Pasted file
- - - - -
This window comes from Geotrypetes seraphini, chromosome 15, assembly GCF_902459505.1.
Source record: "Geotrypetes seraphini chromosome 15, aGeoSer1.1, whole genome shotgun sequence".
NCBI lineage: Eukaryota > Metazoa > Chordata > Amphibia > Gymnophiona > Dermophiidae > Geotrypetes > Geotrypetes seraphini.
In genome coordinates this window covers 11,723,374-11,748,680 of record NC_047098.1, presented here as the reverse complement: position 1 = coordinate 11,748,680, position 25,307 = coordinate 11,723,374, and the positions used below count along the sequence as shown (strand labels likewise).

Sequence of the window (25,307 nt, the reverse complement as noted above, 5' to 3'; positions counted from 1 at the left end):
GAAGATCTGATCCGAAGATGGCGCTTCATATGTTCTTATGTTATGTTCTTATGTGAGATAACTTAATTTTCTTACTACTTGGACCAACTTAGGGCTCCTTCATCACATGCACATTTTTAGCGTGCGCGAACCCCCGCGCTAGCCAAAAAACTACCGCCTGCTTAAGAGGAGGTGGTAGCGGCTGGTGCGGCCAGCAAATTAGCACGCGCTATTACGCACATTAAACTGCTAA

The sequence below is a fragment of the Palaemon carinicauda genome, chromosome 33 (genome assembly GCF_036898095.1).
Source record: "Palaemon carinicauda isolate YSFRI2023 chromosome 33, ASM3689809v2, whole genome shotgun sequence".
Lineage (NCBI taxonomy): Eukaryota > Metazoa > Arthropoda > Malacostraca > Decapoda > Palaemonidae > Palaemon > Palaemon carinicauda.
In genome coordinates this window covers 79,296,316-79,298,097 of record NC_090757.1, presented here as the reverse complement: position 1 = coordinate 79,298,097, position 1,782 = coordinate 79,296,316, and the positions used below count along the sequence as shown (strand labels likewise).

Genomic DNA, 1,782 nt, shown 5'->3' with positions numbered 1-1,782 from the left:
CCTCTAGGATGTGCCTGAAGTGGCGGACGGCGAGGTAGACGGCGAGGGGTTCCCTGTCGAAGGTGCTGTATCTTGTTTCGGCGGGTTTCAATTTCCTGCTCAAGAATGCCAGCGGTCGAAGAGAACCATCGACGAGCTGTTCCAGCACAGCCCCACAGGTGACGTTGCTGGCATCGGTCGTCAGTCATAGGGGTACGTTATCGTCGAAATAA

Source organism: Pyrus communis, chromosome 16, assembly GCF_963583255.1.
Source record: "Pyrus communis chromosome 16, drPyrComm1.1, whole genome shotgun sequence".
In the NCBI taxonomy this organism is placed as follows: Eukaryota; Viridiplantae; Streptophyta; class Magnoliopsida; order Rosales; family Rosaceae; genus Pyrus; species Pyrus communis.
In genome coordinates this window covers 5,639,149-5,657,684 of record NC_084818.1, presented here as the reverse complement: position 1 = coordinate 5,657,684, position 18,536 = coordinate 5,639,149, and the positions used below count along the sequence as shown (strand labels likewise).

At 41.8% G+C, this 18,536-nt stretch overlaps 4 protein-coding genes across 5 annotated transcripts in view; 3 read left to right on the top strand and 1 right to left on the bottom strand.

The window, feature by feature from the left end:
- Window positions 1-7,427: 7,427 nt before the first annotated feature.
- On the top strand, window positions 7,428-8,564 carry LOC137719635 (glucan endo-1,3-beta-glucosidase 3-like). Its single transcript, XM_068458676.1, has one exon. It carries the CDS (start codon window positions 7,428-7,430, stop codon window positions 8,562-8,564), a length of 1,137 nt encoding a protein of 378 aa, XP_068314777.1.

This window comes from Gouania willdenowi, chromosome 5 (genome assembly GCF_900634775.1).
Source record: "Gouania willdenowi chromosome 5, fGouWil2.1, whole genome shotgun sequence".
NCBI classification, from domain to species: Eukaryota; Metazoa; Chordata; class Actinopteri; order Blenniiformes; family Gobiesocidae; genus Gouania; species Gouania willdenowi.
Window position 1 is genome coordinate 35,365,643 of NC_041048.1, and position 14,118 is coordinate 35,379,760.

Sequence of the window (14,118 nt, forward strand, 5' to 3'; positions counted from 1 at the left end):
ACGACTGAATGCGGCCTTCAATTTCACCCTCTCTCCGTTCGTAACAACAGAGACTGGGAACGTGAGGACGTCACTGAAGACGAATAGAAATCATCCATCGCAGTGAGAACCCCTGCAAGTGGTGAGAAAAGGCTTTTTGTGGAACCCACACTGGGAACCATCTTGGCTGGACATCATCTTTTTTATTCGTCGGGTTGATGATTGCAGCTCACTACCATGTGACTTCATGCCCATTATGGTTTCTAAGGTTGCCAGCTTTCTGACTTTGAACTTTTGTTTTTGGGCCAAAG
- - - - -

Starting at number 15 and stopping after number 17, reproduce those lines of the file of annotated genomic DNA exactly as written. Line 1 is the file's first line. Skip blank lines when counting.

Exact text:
In the NCBI taxonomy this organism is placed as follows: Eukaryota; Viridiplantae; Streptophyta; class Magnoliopsida; order Rosales; family Rosaceae; genus Pyrus; species Pyrus communis.
In genome coordinates this window covers 5,639,149-5,657,684 of record NC_084818.1, presented here as the reverse complement: position 1 = coordinate 5,657,684, position 18,536 = coordinate 5,639,149, and the positions used below count along the sequence as shown (strand labels likewise).

At 41.8% G+C, this 18,536-nt stretch overlaps 4 protein-coding genes across 5 annotated transcripts in view; 3 read left to right on the top strand and 1 right to left on the bottom strand.